A spirited fight is on in Iowa for the evangelical vote in the Republican race for president. So far, Christian conservatives have not coalesced behind one candidate, the way they did four years ago for former Arkansas Gov. Mike Huckabee.
It was a busy day yesterday for presidential politicking in New Hampshire. Former Massachusetts Governor Mitt Romney and former House Speaker Newt Gingrich traded barbs over Romney's proposed ten-thousand dollar bet with Texas Governor Rick Perry, as well as Gingrich's consulting fees earned working for mortgage giant Freddie Mac. New Hampshire Public Radio's Josh Rogers reports.
In recent years, China's real estate market has boomed. A three-bedroom apartment in Shanghai overlooking the river would cost more than $3 million. But that's beginning to change. The slide comes as the world's most dynamic economy grapples with other challenges, including massive local government debt and slowing growth.
In Egypt, Islamists are once again expected to dominate at the ballot box, in the second round of parliamentary elections. Their anticipated win in a vote that begins tomorrow has many secular Egyptians fearing the new parliament will turn their country into a theocracy. Secular candidates say they will not go down without a fight. Some are even trying to use religion to lure voters away from the Islamists.
NPR's Soraya Sarhaddi Nelson has this report from Cairo.
A disputed election in the Democratic Republic of Congo has returned sitting President Joseph Kabila to power for the next five years. The opposition claims there was election fraud. Congo's influential Catholic church has voiced reservations about the conduct of the elections.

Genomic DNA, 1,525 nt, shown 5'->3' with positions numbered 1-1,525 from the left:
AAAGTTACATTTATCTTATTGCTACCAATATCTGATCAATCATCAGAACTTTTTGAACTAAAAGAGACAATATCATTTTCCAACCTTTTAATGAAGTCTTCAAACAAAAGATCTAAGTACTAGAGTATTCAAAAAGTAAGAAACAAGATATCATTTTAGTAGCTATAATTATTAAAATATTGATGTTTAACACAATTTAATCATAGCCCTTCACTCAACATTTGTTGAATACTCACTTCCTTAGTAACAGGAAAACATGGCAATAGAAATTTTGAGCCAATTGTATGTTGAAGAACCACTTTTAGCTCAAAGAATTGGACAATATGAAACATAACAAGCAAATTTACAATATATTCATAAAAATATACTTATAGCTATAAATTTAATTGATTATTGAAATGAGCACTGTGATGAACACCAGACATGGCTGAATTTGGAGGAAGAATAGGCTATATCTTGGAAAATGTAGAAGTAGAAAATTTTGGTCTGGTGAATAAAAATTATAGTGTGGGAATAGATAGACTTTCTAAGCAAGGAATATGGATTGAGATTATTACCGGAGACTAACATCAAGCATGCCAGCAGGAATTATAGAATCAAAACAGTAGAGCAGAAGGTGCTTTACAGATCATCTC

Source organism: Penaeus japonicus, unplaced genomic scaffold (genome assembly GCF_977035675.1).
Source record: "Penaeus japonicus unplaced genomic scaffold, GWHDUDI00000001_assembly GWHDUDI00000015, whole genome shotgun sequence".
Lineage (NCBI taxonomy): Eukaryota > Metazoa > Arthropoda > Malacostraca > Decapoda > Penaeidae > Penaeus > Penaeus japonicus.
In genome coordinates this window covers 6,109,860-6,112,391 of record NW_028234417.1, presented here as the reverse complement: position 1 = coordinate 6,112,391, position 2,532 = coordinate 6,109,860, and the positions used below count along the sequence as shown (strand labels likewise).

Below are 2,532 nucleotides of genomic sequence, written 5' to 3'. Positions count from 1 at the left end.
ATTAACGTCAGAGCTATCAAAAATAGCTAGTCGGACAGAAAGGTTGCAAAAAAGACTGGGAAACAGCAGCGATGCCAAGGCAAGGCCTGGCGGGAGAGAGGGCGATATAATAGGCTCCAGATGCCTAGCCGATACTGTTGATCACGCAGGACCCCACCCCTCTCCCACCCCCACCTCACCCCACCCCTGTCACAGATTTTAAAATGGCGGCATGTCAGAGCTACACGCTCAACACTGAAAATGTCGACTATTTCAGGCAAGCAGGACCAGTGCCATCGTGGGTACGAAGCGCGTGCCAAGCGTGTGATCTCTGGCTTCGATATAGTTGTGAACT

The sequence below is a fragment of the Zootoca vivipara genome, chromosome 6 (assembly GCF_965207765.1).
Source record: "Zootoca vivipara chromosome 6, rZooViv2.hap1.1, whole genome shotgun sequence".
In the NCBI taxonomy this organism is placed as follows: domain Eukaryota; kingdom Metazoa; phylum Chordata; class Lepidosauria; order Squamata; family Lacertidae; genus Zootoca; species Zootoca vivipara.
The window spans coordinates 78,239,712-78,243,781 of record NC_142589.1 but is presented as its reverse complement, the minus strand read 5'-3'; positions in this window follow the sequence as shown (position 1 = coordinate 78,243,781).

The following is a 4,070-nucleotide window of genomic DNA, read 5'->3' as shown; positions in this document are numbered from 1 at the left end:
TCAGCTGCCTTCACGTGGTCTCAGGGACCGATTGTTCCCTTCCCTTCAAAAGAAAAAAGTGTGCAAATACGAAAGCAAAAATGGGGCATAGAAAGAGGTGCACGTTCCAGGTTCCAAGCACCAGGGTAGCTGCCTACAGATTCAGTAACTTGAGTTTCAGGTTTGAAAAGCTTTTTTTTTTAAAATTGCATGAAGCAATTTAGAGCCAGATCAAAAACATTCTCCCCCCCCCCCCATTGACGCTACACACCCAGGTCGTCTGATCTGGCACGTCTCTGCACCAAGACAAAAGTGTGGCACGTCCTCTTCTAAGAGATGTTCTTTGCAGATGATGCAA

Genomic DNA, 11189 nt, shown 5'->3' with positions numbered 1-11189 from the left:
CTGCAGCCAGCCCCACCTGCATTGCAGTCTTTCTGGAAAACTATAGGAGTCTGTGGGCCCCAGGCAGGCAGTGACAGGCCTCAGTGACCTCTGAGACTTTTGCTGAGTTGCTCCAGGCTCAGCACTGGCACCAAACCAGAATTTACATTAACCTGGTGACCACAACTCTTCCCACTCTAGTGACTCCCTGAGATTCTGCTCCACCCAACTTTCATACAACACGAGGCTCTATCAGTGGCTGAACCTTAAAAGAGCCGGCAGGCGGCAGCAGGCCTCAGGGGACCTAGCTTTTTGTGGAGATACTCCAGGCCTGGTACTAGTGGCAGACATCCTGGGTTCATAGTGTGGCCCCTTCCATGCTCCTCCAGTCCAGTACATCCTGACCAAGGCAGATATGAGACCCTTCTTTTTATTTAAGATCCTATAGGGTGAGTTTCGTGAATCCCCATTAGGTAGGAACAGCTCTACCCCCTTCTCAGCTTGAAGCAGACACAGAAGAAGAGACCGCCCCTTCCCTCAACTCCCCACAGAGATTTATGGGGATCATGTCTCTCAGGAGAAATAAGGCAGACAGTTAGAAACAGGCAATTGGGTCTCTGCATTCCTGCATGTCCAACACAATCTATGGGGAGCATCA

This is MORNING EDITION from NPR News. I'm Renee Montagne.
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Let's follow up on a weekend of protest in Russia. Allegations of fraud in a parliamentary election sent tens of thousands of people into the streets demonstrating against the party of Prime Minister Vladimir Putin. Behind that tainted election was an undercurrent of dissatisfaction with Putin himself, who used to be president, remains dominant today, and is preparing to retake the top job.
Criticism against the home improvement chain Lowes isn't letting up. It started after Lowes dropped its ads from the reality TV show "All-American Muslim" in response to pressure from a conservative Christian group. Now an online petition has nearly 20,000 signatures calling on the store to reinstate the ads. Lowes, in a statement, says simply, it is committed to diversity. NPR's Elizabeth Blair has the story.
Police in Seattle arrested more than a dozen Occupy protesters Monday night after marchers briefly blocked traffic coming into the city's busy port. The Seattle protest was the culmination of a day of coordinated protests at ports up and down the West Coast.
Soon after hundreds of Occupy protesters marched to Seattle's Harbor Island, some of them started dragging wooden pallets and scrap metal into the roadway, and traffic in and out of the port came to a halt. The protesters were trying to shut down Terminal 18.
Although all works of fiction and narrative nonfiction have characters — be they animals, hobbits, dragons, humans, werewolves or whatever — I've found that there are some books in which these characters are three-dimensional and awfully interesting. (Whether or not they're likable is another question.) These characters become, as the story progresses, more and more real to me. It's as though they've become good friends.